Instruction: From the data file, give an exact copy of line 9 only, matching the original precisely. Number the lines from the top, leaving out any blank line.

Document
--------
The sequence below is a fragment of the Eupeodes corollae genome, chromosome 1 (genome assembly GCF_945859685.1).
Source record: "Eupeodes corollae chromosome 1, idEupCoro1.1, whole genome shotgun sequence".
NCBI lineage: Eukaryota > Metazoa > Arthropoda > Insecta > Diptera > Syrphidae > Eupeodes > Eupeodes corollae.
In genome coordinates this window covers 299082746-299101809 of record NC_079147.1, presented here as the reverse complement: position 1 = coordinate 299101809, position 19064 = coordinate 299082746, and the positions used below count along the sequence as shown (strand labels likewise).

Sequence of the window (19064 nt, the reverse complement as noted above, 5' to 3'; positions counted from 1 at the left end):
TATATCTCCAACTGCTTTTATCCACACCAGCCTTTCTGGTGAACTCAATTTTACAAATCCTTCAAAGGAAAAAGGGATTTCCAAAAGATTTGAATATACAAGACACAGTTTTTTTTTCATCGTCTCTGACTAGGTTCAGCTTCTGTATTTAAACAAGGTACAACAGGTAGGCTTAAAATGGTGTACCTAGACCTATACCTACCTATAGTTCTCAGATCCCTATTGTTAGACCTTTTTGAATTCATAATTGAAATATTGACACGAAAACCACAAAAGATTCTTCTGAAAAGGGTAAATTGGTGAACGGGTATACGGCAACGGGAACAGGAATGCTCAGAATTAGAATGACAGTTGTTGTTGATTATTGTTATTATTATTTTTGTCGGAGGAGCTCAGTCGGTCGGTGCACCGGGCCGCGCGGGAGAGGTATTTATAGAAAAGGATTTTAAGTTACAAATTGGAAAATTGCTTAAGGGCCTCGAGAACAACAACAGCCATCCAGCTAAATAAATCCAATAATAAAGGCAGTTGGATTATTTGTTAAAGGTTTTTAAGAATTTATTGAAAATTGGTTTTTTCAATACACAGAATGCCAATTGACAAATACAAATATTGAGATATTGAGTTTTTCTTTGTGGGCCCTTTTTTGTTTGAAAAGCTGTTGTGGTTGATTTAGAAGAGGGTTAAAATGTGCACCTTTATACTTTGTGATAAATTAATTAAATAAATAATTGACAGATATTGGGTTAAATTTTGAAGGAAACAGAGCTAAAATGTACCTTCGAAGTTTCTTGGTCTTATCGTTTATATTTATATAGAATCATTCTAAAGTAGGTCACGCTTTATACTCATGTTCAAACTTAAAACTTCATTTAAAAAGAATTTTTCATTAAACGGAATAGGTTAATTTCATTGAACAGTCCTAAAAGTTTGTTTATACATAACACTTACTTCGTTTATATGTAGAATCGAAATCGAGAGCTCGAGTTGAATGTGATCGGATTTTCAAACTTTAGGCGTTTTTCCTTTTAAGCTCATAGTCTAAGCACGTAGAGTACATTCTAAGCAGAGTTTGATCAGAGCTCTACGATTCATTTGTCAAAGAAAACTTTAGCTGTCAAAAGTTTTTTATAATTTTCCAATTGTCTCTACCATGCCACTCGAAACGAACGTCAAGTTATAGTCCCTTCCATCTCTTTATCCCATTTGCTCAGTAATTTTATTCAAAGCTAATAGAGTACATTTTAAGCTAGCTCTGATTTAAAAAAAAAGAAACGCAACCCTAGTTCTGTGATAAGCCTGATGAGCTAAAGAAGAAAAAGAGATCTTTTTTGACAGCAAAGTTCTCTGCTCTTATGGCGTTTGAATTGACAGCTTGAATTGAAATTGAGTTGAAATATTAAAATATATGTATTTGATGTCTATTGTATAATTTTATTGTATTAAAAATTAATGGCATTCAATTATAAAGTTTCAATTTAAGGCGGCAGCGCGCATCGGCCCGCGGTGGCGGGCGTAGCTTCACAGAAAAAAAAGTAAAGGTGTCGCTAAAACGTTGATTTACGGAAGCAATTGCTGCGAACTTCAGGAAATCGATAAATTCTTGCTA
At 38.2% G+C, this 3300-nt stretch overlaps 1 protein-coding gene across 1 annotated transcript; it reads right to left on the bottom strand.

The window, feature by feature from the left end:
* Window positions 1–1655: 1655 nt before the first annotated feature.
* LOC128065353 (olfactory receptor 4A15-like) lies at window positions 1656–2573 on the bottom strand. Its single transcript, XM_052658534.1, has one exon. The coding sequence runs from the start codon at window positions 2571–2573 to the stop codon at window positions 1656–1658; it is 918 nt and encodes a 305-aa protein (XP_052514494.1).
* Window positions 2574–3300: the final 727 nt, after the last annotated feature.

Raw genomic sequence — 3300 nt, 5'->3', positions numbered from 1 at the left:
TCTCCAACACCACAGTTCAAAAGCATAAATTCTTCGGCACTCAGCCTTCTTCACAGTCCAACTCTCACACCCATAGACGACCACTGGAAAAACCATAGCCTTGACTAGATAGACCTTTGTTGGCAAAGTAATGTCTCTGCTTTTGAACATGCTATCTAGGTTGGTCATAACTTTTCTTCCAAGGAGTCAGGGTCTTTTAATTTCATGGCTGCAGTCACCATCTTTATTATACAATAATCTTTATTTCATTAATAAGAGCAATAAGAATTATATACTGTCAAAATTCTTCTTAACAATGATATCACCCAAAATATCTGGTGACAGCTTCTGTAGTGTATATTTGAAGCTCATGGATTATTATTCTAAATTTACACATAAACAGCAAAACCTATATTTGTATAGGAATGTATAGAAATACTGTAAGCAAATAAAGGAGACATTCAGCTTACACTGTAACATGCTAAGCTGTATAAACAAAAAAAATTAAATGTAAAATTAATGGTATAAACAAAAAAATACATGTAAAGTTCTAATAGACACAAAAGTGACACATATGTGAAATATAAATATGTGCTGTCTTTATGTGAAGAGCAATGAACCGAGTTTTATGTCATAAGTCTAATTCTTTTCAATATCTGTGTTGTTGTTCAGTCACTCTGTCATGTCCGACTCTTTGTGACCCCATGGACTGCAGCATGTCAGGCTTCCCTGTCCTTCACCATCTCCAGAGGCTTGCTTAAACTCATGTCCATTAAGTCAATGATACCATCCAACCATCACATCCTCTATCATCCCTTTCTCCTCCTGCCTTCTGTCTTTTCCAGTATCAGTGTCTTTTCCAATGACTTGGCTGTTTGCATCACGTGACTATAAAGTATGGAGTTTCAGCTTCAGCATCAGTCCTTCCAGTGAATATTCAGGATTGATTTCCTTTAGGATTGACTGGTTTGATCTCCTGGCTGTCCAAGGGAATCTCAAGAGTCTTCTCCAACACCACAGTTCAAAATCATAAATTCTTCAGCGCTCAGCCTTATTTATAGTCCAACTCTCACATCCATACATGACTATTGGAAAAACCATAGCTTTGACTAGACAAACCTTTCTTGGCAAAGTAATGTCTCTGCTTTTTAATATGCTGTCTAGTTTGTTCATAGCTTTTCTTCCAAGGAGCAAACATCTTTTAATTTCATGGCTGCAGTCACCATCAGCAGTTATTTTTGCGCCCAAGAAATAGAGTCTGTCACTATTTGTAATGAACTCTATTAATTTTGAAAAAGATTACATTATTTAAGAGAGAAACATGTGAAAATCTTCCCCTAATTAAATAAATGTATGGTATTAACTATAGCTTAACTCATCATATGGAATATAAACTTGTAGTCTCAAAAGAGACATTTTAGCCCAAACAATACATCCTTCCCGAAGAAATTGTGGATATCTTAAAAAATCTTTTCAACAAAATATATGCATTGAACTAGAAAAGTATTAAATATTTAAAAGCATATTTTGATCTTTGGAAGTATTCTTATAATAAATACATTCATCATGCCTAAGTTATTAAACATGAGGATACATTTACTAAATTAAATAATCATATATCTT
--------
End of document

* Window positions 1–1655: 1655 nt before the first annotated feature.